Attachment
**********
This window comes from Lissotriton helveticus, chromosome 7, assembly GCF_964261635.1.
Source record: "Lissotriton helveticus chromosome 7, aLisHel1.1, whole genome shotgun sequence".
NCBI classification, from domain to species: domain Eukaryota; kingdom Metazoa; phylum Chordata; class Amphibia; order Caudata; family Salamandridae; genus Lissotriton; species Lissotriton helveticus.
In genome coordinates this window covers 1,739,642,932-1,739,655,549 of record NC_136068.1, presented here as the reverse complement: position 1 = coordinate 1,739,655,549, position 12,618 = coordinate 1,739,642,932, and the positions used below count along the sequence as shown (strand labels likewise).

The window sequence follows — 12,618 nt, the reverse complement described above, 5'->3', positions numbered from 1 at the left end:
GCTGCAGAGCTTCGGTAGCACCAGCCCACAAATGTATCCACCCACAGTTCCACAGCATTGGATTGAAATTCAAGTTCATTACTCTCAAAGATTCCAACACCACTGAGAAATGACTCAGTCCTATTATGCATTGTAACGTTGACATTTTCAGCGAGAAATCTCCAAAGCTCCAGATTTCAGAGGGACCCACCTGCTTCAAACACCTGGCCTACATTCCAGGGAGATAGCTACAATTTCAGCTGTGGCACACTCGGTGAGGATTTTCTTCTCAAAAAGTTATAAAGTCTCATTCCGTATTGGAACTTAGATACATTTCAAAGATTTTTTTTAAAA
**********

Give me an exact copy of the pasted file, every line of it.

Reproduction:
This window comes from Lissotriton helveticus, chromosome 7, assembly GCF_964261635.1.
Source record: "Lissotriton helveticus chromosome 7, aLisHel1.1, whole genome shotgun sequence".
NCBI classification, from domain to species: domain Eukaryota; kingdom Metazoa; phylum Chordata; class Amphibia; order Caudata; family Salamandridae; genus Lissotriton; species Lissotriton helveticus.
In genome coordinates this window covers 1,739,642,932-1,739,655,549 of record NC_136068.1, presented here as the reverse complement: position 1 = coordinate 1,739,655,549, position 12,618 = coordinate 1,739,642,932, and the positions used below count along the sequence as shown (strand labels likewise).

The window sequence follows — 12,618 nt, the reverse complement described above, 5'->3', positions numbered from 1 at the left end:
GCTGCAGAGCTTCGGTAGCACCAGCCCACAAATGTATCCACCCACAGTTCCACAGCATTGGATTGAAATTCAAGTTCATTACTCTCAAAGATTCCAACACCACTGAGAAATGACTCAGTCCTATTATGCATTGTAACGTTGACATTTTCAGCGAGAAATCTCCAAAGCTCCAGATTTCAGAGGGACCCACCTGCTTCAAACACCTGGCCTACATTCCAGGGAGATAGCTACAATTTCAGCTGTGGCACACTCGGTGAGGATTTTCTTCTCAAAAAGTTATAAAGTCTCATTCCGTATTGGAACTTAGATACATTTCAAAGATTTTTTTTAAAA